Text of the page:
The 3.3 liters seems an odd choice for displacement, and Hyundai could probably have shaved it down to 3 liters without hurting the driving experience while increasing mileage. As it is, this engine gets an EPA-rated 19 mpg city and 29 mpg highway. During our time with the car, we saw the mileage creep up close to 23 mpg during freeway driving, but our final average was down at 19.4 mpg. An emissions rating wasn't available at the time of this review, but we are impressed that the 2.4-liter four-cylinder engine available in the Sonata is a PZEV, meaning it produces very few smog-causing pollutants.
The five-speed automatic transmission proved to be the weak link in this power train. It doesn't react particularly fast, even in manual mode, and it takes a while to find the right gear when stressed with hill climbs or passing. Our passing experience inspired very little confidence. When we stomped the accelerator to get around slower cars on a hill, the transmission did its hunting, and settled on a gear, which made the engine give off a bad grinding sound.
The suspension in the Sonata is also very soft. You can feel the shock absorbers compress easily, and on one bad section of road, we felt the suspension bottom out on itself. This type of suspension is fine on a commute car, but allows for plenty of lean in corners and generally doesn't behave well in more stressful situations.
Likewise, the steering felt overpowered. It was too easy to swing the wheel around, whether maneuvering through a parking lot or barreling down the freeway. We didn't get a lot of road feel through the steering wheel because of the power mechanism, although it was tight enough to produce results when turned. Again, this tuning is fine in a commute car, but can be troublesome in situations where you want some feedback.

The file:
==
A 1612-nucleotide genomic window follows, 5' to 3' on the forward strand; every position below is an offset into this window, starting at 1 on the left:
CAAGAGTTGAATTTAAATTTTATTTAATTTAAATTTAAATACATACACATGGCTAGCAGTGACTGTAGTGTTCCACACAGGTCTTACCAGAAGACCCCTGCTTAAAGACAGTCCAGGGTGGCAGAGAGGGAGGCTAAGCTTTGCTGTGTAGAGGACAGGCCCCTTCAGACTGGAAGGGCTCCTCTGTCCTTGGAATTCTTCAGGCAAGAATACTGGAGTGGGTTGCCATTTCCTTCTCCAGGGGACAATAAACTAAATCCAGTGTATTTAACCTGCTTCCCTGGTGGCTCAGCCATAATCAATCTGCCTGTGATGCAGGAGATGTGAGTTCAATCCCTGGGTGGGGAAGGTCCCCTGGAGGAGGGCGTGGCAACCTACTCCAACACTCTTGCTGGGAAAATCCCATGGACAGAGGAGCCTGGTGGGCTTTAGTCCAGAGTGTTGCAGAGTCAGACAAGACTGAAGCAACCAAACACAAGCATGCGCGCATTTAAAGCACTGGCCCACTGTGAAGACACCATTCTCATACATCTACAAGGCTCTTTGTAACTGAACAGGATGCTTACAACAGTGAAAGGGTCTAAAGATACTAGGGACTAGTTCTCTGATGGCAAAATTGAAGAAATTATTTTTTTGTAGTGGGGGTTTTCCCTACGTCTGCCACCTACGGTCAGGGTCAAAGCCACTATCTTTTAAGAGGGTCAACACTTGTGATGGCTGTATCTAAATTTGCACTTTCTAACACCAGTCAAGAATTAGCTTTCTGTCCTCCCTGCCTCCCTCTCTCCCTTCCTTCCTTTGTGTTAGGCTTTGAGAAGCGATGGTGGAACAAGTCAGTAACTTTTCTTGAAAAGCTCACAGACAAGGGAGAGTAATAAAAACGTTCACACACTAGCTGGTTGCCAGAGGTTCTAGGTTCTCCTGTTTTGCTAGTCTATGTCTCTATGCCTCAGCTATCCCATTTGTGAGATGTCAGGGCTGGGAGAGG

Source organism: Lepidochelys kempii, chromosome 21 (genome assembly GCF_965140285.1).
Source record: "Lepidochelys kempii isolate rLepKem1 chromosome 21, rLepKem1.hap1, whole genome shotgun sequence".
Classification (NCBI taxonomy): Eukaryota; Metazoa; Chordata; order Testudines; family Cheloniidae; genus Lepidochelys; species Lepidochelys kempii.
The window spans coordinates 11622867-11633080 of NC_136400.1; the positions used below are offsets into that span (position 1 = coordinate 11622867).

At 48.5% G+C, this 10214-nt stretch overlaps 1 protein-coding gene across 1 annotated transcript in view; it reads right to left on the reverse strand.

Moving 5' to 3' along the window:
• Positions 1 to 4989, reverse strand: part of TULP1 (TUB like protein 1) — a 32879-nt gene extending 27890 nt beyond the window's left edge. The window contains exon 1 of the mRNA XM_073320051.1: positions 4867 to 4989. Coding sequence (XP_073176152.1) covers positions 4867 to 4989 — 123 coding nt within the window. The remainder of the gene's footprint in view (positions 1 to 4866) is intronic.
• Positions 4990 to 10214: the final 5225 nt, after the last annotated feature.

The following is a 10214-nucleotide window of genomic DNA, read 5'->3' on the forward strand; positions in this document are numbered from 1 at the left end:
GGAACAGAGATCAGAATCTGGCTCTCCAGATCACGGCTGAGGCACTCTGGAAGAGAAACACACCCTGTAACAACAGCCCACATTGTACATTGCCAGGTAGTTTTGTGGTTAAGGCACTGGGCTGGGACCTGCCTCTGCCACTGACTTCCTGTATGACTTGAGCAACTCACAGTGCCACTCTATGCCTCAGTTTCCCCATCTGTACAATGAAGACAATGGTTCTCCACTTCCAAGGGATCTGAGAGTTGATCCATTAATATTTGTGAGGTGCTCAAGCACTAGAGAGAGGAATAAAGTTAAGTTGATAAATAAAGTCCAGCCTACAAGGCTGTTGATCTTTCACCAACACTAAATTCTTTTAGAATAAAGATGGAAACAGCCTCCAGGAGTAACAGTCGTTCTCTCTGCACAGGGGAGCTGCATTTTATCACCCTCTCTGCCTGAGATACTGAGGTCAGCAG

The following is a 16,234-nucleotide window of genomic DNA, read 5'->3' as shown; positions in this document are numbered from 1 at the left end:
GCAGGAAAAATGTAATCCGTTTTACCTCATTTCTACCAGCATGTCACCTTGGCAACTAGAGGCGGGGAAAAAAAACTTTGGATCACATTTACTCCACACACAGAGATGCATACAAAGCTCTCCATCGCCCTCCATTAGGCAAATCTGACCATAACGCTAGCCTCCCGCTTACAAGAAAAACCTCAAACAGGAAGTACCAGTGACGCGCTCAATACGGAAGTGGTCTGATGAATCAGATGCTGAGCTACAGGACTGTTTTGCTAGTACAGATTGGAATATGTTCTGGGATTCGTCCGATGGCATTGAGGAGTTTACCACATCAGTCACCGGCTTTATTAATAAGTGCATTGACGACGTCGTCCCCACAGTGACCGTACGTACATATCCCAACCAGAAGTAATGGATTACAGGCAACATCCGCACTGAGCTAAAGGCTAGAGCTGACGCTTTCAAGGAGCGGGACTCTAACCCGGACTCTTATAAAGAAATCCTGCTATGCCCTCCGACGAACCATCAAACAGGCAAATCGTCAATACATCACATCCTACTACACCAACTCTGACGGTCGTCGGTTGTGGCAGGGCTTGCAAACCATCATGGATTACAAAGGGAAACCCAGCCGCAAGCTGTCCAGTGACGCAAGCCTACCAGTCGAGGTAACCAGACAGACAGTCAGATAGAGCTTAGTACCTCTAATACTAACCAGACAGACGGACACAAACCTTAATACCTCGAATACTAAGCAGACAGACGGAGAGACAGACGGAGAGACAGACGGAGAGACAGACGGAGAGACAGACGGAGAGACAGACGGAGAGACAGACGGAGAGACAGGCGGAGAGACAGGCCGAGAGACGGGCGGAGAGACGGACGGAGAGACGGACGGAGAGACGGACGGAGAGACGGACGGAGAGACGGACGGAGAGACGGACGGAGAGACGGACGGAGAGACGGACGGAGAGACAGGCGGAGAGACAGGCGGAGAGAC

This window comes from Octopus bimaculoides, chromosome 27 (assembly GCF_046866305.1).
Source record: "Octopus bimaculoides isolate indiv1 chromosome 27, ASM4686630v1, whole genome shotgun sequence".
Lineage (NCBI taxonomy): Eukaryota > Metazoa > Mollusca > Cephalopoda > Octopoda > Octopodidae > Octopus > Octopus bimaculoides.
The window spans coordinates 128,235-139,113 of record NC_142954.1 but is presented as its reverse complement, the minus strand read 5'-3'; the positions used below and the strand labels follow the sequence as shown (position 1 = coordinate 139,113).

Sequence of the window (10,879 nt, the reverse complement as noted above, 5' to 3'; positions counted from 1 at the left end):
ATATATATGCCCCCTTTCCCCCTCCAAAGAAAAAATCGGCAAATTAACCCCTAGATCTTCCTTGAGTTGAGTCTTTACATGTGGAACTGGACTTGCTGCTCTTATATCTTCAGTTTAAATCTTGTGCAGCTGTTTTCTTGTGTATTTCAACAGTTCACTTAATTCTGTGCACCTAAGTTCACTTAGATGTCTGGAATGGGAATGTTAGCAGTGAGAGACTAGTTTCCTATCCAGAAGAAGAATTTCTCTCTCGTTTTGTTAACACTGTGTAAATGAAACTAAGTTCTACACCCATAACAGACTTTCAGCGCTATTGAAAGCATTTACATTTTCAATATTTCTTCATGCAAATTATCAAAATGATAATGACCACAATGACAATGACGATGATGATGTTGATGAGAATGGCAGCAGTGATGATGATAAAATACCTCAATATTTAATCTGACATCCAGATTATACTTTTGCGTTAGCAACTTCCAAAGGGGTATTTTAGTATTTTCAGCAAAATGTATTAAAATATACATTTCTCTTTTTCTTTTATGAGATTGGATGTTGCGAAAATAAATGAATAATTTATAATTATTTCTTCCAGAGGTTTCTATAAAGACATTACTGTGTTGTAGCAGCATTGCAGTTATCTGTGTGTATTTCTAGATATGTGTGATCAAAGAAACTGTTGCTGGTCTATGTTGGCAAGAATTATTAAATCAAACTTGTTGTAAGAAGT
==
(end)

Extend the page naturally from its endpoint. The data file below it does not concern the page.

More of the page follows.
The Sonata comes standard with traction and electronic stability control, along with a tire-pressure monitoring system, plus airbags all the way around.
The 2009 Hyundai Sonata Limited V6 goes for a base price of $25,670. The navigation package is a surprisingly good deal at $1,250. Along with $90 carpeted floor mats and a $675 destination charge, our Sonata came in at $27,685. The Limited is the only trim with the navigation option, although you can save some dollars by going to the four-cylinder version, which bases at $23,970.
We were suitably impressed with the Sonata Limited, as it offered cabin tech we weren't expecting. The navigation system offers one advanced feature, text-to-speech, and generally looks and works well. We noted some problems with the audio system, but we also liked the iPod integration. Lack of Bluetooth is a problem. The drivetrain tech was less impressive. The engine was fine, although it could have been more economical, but we just didn't like the transmission. Among the Sonata's major competitors, the Honda Accord is too pricey by comparison. We've also tested the Nissan Altima Coupe, a tech-filled and more sporty alternative, and the Toyota Camry Hybrid, which offers better fuel economy.